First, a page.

The world risks being flung into a new era of persistently high inflation that will tip the global economy into a drawn out recession, one of the world’s top economic institutions has warned.
Rampant price rises triggered by a series of economic shocks that have no “historical parallels” could become the norm, the Bank for International Settlements (BIS) said today in its annual economic report.
“The global economy could be set for a period of stagflation, involving both low growth, if not an outright recession, and high inflation,” the BIS, which is the central bank for central banks, said.
Stagflation – periods in which growth slows or reverses while prices increase – dangers “loom large,” the report said.
The worst inflation crunch in recent memory has swept across the world’s richest countries in a reversal of stable price growth that has characterised the global economy for the past two decades or so.
In the UK, living costs are up 9.1 per cent over the last year, the fastest acceleration in forty years.
Across the pond, Americans are now paying 8.6 per cent more for goods and services, also the biggest jump in four decades, while Europeans are swallowing the hottest inflation since the creation of the euro in 1999.
Inflation has been dormant for decades, primarily held down by central banks – such as the Bank of England – in the 1990s being given political independence and a sole mandate to keep price rises stable at around two per cent annually.
But, the Covid-19 crisis, disruption to trade flows from China and Russia’s invasion of Ukraine sending commodities prices soaring, have generated new economic dynamics that could upend the period of low-inflation.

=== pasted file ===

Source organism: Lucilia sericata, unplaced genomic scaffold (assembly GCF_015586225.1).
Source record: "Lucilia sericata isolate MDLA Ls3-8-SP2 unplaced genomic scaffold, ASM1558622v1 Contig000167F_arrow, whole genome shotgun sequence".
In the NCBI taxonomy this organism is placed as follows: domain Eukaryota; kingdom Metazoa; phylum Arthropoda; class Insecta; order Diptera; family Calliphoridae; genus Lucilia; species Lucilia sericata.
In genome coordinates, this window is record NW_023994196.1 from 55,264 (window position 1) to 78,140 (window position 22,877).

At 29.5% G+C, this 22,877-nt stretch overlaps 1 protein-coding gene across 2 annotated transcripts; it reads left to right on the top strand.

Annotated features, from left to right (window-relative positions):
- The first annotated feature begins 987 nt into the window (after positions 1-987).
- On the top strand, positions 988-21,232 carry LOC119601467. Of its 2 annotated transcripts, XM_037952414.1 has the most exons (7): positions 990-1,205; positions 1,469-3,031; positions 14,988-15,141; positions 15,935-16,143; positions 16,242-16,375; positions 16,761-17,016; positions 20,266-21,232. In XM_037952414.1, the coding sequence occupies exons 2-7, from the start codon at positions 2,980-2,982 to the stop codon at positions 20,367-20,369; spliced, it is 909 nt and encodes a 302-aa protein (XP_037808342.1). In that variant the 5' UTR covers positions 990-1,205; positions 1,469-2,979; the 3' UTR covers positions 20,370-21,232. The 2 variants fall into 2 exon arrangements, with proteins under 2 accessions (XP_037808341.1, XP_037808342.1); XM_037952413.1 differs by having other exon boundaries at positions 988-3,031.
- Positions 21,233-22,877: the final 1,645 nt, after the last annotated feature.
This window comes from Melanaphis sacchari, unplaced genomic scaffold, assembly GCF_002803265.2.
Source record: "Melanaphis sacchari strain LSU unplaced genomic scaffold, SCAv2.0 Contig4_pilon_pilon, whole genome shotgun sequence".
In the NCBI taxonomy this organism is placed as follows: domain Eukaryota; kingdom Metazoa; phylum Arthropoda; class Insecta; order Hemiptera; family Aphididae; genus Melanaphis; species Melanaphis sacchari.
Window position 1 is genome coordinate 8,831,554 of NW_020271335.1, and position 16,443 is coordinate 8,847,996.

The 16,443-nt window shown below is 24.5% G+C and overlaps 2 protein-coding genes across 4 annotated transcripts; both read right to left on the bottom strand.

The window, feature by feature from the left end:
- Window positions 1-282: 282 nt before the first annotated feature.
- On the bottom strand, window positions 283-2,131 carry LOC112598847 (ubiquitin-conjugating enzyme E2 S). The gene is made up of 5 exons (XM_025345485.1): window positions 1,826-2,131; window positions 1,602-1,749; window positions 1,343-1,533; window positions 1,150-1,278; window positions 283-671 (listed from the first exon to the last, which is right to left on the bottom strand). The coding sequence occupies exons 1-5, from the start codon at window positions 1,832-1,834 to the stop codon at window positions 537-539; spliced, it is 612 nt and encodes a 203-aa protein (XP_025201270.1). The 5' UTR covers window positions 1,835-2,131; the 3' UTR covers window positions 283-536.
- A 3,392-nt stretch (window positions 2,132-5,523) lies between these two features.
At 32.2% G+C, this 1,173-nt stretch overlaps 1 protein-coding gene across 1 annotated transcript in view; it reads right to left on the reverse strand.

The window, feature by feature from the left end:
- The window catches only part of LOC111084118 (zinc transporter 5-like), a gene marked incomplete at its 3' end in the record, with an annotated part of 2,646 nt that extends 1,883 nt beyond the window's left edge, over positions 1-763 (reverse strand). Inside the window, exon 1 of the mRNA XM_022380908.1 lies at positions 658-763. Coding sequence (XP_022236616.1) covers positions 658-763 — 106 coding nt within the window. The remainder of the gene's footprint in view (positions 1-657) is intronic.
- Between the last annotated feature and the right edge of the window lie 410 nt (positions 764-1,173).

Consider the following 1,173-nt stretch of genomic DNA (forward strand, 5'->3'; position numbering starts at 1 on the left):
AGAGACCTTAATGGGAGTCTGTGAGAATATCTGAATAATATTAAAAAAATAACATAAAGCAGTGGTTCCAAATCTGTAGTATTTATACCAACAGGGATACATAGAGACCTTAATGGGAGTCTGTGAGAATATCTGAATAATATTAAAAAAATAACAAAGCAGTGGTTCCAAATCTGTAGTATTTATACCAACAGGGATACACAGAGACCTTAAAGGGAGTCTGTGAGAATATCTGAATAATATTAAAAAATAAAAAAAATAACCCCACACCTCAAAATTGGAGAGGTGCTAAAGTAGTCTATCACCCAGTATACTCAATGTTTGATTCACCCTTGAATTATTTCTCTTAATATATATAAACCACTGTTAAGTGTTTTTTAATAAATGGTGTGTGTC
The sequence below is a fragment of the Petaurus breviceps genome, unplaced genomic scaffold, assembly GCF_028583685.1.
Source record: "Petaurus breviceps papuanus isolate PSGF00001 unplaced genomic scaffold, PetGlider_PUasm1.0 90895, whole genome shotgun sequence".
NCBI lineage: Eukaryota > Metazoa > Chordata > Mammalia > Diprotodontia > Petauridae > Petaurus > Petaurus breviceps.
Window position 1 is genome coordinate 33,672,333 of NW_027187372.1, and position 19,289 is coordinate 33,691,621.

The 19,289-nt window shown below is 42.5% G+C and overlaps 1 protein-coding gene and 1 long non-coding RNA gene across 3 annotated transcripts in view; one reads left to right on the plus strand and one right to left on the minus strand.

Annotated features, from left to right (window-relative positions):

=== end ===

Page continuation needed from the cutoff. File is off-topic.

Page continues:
The BIS called on the likes of the Bank of England, the European Central Bank (ECB) and the US Federal Reserve to hike interest rates quickly to prevent high inflation from becoming a permanent fixture.
“The key for central banks is to act quickly and decisively before inflation becomes entrenched,” Agustín Carstens, general manager of the BIS, said.
“If it does, the costs of bringing it back under control will be higher. The longer-term benefits of preserving stability for households and businesses outweigh any short-term costs.”
Britain is likely to tip into a recession soon, primarily the result of households cutting spending in response to the cost of living crisis. Analysts at Goldman Sachs have also warned of mounting US recession risks.
Bank governor Andrew Bailey and co are facing a balancing act between taming living costs through policy tightening without dealing unnecessary long-term damage to the UK economy.
Threadneedle Street has already lifted rates from a record low of 0.1 per cent to a 13-year high of 1.25 per cent in the space of six months or so. Markets think UK rates will top three per cent by the end of the year.
Bailey and the rest of the monetary policy committee have been accused of stoking inflation by leaving rates too low for too long.
Fed chair Jerome Powell and the federal open market committee signed off a 75 basis point rise earlier this month, the quickest tightening of policy since 1994.
ECB president Christine Lagarde confirmed European rates will climb for the first time in over a decade next month.